Human Factors & Risk Homeostasis Involved in the Design of an Automobile

Essay by big_robwUniversity, Master'sA+, April 2005

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This assignment was meant to cover Human Factors and how risk homeostasis is involved. The product that we have chosen to investigate is the everyday common car. Cars are used in everyday life by almost everyone. The car is a good subject to look at because it is so common and people may take many parts of it for granted. Risk homeostasis looks at the amount of risk a person is willing to take despite the cautions, warning labels, etc. Cars generally come with a large book full of these generally called the owner's manual. Most people in general tend to ignore the manual and most times do not even open the book in general. In the following paper typical cars processes, parts, or systems will be investigated to see how human factors and risk homeostasis has been affected.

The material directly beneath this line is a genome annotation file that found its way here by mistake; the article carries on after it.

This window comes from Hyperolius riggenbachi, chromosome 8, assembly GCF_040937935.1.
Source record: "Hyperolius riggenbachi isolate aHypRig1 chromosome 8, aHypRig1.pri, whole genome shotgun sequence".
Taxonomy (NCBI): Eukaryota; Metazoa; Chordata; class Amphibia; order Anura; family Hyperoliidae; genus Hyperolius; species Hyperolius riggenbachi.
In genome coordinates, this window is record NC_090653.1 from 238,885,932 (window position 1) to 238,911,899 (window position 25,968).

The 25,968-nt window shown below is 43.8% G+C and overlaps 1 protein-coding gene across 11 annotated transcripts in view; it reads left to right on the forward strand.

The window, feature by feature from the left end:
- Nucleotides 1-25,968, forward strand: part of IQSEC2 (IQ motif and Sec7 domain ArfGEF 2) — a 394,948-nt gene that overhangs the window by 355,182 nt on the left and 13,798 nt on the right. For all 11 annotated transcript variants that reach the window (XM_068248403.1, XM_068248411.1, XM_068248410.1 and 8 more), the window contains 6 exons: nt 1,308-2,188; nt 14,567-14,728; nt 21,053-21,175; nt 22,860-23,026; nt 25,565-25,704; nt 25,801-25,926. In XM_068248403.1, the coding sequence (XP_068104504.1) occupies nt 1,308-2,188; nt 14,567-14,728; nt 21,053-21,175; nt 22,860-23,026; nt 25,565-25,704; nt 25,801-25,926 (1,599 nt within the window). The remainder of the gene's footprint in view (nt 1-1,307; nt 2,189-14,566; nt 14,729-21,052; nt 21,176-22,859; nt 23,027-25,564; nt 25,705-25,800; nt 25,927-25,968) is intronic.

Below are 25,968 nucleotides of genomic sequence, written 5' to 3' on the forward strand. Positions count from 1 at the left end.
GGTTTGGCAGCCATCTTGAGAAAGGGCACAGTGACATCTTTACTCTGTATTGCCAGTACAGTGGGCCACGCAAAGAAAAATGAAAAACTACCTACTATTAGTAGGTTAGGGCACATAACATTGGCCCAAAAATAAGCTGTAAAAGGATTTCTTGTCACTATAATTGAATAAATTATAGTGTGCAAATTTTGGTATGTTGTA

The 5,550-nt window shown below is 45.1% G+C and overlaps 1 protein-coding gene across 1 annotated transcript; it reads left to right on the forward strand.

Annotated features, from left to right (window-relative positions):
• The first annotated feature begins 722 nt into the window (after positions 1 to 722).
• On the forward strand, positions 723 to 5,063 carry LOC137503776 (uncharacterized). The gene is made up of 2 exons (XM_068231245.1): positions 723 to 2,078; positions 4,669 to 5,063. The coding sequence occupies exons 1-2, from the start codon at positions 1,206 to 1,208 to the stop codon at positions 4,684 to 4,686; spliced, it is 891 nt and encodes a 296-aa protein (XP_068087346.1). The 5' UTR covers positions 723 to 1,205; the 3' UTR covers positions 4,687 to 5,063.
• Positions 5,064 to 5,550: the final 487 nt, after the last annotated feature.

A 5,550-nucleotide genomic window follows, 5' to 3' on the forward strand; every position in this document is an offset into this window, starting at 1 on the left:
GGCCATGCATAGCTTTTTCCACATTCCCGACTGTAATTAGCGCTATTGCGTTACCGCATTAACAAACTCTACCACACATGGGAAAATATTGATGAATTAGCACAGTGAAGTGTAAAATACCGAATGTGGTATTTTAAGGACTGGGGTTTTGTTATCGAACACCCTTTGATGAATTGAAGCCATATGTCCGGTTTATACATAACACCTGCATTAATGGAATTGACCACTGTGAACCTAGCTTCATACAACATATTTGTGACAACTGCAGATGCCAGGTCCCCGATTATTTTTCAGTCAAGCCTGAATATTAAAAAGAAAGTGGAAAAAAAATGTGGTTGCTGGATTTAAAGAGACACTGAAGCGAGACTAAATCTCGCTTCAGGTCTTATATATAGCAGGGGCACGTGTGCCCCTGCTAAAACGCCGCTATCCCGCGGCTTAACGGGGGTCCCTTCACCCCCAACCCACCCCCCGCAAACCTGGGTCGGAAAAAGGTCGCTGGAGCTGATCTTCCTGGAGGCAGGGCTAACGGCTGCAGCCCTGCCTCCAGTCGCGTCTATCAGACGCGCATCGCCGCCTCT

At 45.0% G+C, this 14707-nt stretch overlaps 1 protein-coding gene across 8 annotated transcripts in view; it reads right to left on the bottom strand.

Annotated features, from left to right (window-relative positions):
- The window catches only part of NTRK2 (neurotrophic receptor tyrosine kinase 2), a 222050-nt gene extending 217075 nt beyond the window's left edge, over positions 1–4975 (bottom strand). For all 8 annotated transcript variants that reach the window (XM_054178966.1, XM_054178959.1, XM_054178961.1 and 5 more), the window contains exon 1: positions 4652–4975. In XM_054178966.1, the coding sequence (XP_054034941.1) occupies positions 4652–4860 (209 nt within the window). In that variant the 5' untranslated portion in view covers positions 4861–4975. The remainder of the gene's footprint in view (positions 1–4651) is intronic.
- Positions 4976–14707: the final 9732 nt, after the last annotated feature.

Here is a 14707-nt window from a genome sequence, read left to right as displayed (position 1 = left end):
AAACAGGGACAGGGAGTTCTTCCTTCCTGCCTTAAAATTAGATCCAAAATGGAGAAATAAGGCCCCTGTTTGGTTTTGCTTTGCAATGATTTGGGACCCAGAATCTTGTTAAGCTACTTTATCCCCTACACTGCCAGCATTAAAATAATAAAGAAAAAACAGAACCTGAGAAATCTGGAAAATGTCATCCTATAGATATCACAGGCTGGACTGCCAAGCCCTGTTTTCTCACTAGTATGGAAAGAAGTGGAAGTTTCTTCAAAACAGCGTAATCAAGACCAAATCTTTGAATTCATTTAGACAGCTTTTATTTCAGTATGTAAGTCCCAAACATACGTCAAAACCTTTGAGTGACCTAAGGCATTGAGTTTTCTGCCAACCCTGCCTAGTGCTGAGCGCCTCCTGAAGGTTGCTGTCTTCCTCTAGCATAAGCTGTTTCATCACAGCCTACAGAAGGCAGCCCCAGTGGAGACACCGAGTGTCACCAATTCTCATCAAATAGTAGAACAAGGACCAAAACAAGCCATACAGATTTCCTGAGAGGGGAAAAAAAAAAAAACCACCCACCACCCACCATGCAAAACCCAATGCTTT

Antilock Brake Systems

Antilock brake systems have become the norm on all vehicles today.

When your wheels lock up on wet or slippery roads or during a panic stop, you may lose traction and control, causing the vehicle to spin. Antilock brakes keep your wheels from locking up, so the car maintains directional control around hazards if it can't make a complete stop in time. Antilock brake systems (ABS) work with the car's regular braking system by automatically pumping them. In vehicles not equipped with ABS, the driver has to manually pump the brakes to prevent wheel lockup. In vehicles equipped with ABS, while the foot of the driver remains firmly planted on the brake pedal, ABS will pump the brakes so that the driver can concentrate on steering to safety. This process is controlled by computers and happens at a very rapid pace.

Activating ABS

When faced with a panic braking situation, ABS allows a driver to rapidly...